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Proposed rulemaking to streamline the process of getting would-be truck drivers a CDL has been rescinded by the FMCSA following a deeper review of the implications if they were to be passed.

Specifically, the rules would have allowed states to use third-party testing examiners to administer the commercial driver’s license skills test to students who also received training from the same testing facilities.

Additionally, the change in rulemaking would have allowed driver applicants to receive CDL general and specialized knowledge tests in a state other than their home state.

The rulemaking also would have made it so the applicants’ home state would have no choice but to accept the out-of-state knowledge exam results from third parties.

Industry Participants Comments

The reason for the drawback of the proposed rules is due to comments provided by industry participants who voiced their opinions. Further reinforcing the fact that commenting on proposed rulemaking coming from the FMCSA is NOT a lost cause.

Opposing Views Point Out The Flaws

In Pennsylvania, lawmakers argued that there is “No way to verify the person taking the knowledge test in another jurisdiction is, in fact, the same person taking the skills test later in the process,” stating also that “The Commercial Skills Test Information Management System does not provide a mechanism for verification with other jurisdictions.”

In Virginia, the main concern was with security. Stating that “the requirement to issue a CLP (commercial learner’s permit) ‘remotely’ undermines the current processes Virginia has in place to ensure that a credential is securely issued to the applicant.”

California questioned the security of the mentioned ‘remote delivery requirement’ as well. Saying they couldn’t trust that a CLP issued in their state was actually delivered to an out-of-state address.

In Montana, the issue had to do with “grave concerns about the real and substantial threat of fraudulent activity”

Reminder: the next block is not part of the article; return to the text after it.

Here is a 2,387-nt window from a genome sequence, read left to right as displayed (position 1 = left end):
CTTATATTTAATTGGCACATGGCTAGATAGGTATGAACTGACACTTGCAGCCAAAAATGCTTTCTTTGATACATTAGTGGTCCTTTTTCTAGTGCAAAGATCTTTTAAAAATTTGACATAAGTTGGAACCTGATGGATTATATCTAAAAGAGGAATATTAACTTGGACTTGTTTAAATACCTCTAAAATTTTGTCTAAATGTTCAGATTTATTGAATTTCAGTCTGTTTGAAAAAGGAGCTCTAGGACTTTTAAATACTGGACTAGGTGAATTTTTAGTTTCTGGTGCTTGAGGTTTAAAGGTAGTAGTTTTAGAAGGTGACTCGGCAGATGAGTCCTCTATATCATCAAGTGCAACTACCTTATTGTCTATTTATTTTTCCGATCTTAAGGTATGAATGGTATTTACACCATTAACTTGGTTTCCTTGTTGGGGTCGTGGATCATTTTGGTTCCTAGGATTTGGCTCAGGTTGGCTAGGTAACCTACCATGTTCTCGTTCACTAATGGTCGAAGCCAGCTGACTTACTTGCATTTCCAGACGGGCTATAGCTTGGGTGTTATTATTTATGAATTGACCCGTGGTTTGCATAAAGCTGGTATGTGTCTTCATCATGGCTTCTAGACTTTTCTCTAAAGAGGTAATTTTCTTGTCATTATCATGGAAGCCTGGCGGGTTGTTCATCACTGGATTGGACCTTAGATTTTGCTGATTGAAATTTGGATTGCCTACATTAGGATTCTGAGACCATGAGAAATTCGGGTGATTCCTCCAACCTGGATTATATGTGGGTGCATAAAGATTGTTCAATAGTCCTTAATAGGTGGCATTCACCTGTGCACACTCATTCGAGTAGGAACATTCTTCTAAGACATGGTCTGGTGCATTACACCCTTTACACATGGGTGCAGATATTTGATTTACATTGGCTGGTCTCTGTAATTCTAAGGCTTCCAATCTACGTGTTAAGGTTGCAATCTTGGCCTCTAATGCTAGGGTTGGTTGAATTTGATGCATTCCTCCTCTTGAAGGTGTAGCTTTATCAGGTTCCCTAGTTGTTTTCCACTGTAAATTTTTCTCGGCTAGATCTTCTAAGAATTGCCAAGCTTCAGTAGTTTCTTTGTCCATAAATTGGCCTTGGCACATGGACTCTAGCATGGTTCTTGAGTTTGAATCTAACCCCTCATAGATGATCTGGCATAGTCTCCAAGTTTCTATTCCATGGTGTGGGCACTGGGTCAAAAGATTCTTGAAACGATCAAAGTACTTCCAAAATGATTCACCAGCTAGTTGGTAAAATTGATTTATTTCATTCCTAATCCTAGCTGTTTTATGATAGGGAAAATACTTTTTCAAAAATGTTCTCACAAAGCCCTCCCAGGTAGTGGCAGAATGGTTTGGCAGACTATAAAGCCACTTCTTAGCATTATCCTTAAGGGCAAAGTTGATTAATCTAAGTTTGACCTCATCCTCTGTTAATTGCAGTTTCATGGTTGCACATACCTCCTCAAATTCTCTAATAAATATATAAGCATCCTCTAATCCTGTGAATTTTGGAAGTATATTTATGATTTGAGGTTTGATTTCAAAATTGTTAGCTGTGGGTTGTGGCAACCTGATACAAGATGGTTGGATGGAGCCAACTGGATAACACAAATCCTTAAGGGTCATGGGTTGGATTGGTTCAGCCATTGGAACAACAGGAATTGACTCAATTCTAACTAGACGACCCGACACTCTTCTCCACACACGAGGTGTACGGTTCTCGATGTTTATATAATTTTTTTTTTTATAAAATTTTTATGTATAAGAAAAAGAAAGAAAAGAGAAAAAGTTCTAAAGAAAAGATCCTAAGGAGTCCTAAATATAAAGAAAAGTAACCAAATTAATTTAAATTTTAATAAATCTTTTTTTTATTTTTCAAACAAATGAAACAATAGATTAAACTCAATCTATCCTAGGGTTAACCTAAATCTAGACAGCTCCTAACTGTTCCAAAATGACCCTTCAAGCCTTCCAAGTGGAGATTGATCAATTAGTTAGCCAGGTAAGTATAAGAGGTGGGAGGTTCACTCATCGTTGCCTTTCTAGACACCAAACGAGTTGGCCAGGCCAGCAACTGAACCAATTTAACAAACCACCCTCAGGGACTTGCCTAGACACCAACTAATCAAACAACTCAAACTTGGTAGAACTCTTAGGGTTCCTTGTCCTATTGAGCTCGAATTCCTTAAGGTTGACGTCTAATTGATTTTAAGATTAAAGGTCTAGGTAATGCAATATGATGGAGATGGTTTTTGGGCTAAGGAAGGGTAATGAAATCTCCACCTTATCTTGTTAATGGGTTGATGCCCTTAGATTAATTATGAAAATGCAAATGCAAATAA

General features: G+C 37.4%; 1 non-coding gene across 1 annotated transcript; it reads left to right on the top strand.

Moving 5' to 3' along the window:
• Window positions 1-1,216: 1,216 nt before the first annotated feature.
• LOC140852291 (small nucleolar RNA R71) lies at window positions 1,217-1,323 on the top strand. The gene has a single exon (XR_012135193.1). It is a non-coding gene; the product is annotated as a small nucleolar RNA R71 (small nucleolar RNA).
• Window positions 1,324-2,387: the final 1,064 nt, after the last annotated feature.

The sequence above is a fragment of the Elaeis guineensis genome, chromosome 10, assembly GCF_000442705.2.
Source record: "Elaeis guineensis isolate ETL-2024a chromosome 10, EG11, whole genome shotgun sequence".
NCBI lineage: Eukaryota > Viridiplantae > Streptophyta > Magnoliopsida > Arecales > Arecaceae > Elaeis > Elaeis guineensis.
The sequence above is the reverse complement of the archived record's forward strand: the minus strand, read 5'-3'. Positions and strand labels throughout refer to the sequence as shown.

If you were to look at the public comments on the proposed changes, you would see that most of the comments were in opposition to the proposed changes. Stating concerns about fraud, conflict of interest, and/or examiner bias.

For example, probably the most straight-to-the-point comment:

“The proposed rule removes the necessary impartiality of the CDL examiner, allowing the instructor to fail or pass student drivers with whom they have developed a relationship. This is not a fair assessment of the candidates’ abilities.”

The implications of fraudulent testing could spell big trouble in the real world. We’ve all seen drivers on the road where we have to wonder who furnished them with a license to drive a commercial vehicle. Finding the answer to that would become a lot more difficult if these changes were to be passed.

Supporters of the Notice of Proposed Rulemaking

The organizations that commented in support of the proposed rule-making, believed that lifting restrictions would not compromise safety, due to the ‘extensive’ fraud detection measures already in place. Sounds familiar, right?

The CVTA commented, “Third-party testing occurs within a powerful network of state and federal regulation . . . which upholds the integrity of the examination process because it monitors examiner activity to prevent fraud.”

Greyhound Lines, Inc. stated, “Allowing Greyhound trainers to administer the CDL test to the drivers they train enables the drivers who pass the test to start their work assignments earlier than if they have to wait for a State-administered test.”


As per usual, the FMCSA carefully reviewed all public comments on the matter. Despite the comments in support of the change in licensing standards, the FMCSA hereby withdraws the July 9th, 2019, NPRM that would have increased the efficiency of issuing licenses to would-be commercial drivers. Retaining the pre-existing regulations that state that third-party skills test examiners may not administer the CDL skills test to applicants who received training from their training facility.

Straight from the FMCSA:

“FMCSA has therefore decided to retain the current regulation (49 CFR 383.75(a)(7)) prohibiting States from permitting a third party skills test examiner to administer the CDL skills test to applicants to whom the examiner has also provided skills training. The Agency hereby withdraws July 9, 2019, NPRM referenced above, based on the same legal authorities on which it issued the NPRM, set forth at 84 FR 32689, 32691.”